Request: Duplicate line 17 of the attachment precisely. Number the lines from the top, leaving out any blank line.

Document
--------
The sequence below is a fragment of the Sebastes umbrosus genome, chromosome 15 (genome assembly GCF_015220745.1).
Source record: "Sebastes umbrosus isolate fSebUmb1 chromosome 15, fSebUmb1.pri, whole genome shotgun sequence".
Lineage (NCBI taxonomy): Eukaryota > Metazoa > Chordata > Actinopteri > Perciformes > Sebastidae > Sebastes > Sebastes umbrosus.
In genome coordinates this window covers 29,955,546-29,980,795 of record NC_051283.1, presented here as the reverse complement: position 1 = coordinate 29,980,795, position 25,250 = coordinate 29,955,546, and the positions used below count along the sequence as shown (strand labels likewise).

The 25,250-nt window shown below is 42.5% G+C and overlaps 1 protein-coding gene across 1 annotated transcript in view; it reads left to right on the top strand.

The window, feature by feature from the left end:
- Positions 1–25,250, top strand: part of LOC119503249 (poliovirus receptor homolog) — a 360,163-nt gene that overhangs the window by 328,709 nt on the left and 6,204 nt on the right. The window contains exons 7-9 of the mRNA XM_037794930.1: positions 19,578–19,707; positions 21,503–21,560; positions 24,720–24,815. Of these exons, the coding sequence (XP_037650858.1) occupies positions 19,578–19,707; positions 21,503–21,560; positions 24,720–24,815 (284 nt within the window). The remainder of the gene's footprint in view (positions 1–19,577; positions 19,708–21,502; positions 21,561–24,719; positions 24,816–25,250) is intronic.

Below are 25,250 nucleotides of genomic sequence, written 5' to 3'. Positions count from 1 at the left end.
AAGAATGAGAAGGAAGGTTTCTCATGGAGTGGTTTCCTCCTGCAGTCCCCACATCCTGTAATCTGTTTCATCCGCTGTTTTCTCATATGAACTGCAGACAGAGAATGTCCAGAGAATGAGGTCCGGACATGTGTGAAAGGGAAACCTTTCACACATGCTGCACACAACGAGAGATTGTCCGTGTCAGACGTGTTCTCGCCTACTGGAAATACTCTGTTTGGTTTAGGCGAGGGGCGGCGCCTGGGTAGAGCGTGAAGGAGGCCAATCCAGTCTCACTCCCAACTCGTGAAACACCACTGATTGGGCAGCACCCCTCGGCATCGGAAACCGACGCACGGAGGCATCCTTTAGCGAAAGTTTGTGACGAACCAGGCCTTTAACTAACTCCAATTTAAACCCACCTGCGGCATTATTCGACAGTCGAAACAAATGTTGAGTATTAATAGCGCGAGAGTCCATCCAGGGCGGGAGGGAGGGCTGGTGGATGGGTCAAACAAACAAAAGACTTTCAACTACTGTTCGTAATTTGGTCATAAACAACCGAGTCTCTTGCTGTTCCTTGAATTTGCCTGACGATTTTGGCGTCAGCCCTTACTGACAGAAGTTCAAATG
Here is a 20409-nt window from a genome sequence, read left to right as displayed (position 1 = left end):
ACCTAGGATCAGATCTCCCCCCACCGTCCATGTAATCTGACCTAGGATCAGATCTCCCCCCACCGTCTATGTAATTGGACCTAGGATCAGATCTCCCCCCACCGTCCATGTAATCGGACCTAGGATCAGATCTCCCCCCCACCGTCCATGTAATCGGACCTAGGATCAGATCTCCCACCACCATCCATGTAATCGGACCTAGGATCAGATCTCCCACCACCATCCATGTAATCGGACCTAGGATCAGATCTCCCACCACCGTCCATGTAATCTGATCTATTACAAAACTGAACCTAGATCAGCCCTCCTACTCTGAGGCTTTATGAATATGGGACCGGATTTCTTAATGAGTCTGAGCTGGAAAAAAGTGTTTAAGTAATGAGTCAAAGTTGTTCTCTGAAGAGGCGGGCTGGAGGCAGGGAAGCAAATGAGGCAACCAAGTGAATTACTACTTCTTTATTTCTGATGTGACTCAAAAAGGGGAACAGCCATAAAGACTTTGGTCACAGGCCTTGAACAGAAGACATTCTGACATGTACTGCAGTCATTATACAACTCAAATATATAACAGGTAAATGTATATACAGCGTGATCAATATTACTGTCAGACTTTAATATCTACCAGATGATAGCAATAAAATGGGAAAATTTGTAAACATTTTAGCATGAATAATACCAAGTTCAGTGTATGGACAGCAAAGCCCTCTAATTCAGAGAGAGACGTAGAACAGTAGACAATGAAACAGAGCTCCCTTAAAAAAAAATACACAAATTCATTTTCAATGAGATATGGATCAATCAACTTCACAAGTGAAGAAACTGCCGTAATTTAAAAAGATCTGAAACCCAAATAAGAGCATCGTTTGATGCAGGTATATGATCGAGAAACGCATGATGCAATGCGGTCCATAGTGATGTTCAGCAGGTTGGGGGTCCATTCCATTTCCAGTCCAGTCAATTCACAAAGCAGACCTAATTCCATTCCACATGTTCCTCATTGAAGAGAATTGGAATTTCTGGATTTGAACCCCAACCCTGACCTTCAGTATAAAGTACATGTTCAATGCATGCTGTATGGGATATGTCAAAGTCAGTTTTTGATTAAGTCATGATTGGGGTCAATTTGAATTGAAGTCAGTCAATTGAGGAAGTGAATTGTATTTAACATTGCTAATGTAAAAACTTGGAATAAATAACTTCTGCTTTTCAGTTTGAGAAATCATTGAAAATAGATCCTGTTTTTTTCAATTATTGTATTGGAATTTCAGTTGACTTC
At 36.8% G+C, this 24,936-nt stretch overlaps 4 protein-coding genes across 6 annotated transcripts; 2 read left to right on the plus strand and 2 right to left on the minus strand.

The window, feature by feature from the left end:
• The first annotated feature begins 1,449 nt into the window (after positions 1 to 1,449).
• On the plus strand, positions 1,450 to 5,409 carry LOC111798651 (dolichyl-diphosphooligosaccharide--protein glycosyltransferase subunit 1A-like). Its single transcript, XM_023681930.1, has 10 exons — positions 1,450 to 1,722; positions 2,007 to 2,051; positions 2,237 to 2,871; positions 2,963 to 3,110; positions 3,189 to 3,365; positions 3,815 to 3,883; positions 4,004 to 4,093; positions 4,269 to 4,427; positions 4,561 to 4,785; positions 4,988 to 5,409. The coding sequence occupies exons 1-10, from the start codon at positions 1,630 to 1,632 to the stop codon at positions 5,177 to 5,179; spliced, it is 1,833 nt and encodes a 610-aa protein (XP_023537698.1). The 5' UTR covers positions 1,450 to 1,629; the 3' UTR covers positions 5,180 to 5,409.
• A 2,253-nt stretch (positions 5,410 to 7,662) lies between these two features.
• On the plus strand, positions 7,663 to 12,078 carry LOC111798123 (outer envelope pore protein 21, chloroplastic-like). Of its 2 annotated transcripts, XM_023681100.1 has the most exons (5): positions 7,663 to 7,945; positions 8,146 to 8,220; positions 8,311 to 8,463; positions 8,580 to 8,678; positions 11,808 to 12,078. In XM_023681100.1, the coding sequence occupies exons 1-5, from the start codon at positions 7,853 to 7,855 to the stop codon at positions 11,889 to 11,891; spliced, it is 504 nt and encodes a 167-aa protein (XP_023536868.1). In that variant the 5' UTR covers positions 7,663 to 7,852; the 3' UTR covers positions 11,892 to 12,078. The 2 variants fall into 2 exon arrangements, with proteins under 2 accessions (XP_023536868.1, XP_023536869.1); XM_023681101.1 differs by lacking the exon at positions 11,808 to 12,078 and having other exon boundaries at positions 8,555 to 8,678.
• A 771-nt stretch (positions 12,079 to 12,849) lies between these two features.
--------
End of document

• On the plus strand, positions 7,663 to 12,078 carry LOC111798123 (outer envelope pore protein 21, chloroplastic-like). Of its 2 annotated transcripts, XM_023681100.1 has the most exons (5): positions 7,663 to 7,945; positions 8,146 to 8,220; positions 8,311 to 8,463; positions 8,580 to 8,678; positions 11,808 to 12,078. In XM_023681100.1, the coding sequence occupies exons 1-5, from the start codon at positions 7,853 to 7,855 to the stop codon at positions 11,889 to 11,891; spliced, it is 504 nt and encodes a 167-aa protein (XP_023536868.1). In that variant the 5' UTR covers positions 7,663 to 7,852; the 3' UTR covers positions 11,892 to 12,078. The 2 variants fall into 2 exon arrangements, with proteins under 2 accessions (XP_023536868.1, XP_023536869.1); XM_023681101.1 differs by lacking the exon at positions 11,808 to 12,078 and having other exon boundaries at positions 8,555 to 8,678.